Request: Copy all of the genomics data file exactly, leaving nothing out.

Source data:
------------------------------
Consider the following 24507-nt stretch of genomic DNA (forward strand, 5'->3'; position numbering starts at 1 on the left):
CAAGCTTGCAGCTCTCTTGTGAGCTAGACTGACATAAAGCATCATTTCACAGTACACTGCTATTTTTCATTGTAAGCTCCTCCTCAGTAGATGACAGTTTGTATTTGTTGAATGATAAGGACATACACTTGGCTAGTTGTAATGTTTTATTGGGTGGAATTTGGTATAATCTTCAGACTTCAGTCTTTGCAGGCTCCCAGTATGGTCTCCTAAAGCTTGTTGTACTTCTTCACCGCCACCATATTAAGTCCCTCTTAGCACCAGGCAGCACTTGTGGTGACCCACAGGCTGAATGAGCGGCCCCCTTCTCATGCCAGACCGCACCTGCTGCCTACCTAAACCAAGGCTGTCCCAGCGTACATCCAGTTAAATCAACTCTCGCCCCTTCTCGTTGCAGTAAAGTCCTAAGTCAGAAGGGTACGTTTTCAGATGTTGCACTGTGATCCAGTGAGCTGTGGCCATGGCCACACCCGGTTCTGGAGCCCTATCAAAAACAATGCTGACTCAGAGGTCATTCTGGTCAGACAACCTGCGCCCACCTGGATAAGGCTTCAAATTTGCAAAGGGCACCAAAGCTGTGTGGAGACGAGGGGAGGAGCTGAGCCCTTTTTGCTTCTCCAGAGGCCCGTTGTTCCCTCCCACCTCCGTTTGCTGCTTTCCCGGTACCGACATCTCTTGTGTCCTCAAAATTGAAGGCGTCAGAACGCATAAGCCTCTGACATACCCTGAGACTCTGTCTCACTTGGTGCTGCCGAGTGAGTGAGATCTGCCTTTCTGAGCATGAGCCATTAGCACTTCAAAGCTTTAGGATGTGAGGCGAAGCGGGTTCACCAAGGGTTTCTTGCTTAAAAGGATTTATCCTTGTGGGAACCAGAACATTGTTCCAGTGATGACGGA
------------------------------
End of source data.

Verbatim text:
Consider the following 24507-nt stretch of genomic DNA (forward strand, 5'->3'; position numbering starts at 1 on the left):
CAAGCTTGCAGCTCTCTTGTGAGCTAGACTGACATAAAGCATCATTTCACAGTACACTGCTATTTTTCATTGTAAGCTCCTCCTCAGTAGATGACAGTTTGTATTTGTTGAATGATAAGGACATACACTTGGCTAGTTGTAATGTTTTATTGGGTGGAATTTGGTATAATCTTCAGACTTCAGTCTTTGCAGGCTCCCAGTATGGTCTCCTAAAGCTTGTTGTACTTCTTCACCGCCACCATATTAAGTCCCTCTTAGCACCAGGCAGCACTTGTGGTGACCCACAGGCTGAATGAGCGGCCCCCTTCTCATGCCAGACCGCACCTGCTGCCTACCTAAACCAAGGCTGTCCCAGCGTACATCCAGTTAAATCAACTCTCGCCCCTTCTCGTTGCAGTAAAGTCCTAAGTCAGAAGGGTACGTTTTCAGATGTTGCACTGTGATCCAGTGAGCTGTGGCCATGGCCACACCCGGTTCTGGAGCCCTATCAAAAACAATGCTGACTCAGAGGTCATTCTGGTCAGACAACCTGCGCCCACCTGGATAAGGCTTCAAATTTGCAAAGGGCACCAAAGCTGTGTGGAGACGAGGGGAGGAGCTGAGCCCTTTTTGCTTCTCCAGAGGCCCGTTGTTCCCTCCCACCTCCGTTTGCTGCTTTCCCGGTACCGACATCTCTTGTGTCCTCAAAATTGAAGGCGTCAGAACGCATAAGCCTCTGACATACCCTGAGACTCTGTCTCACTTGGTGCTGCCGAGTGAGTGAGATCTGCCTTTCTGAGCATGAGCCATTAGCACTTCAAAGCTTTAGGATGTGAGGCGAAGCGGGTTCACCAAGGGTTTCTTGCTTAAAAGGATTTATCCTTGTGGGAACCAGAACATTGTTCCAGTGATGACGGA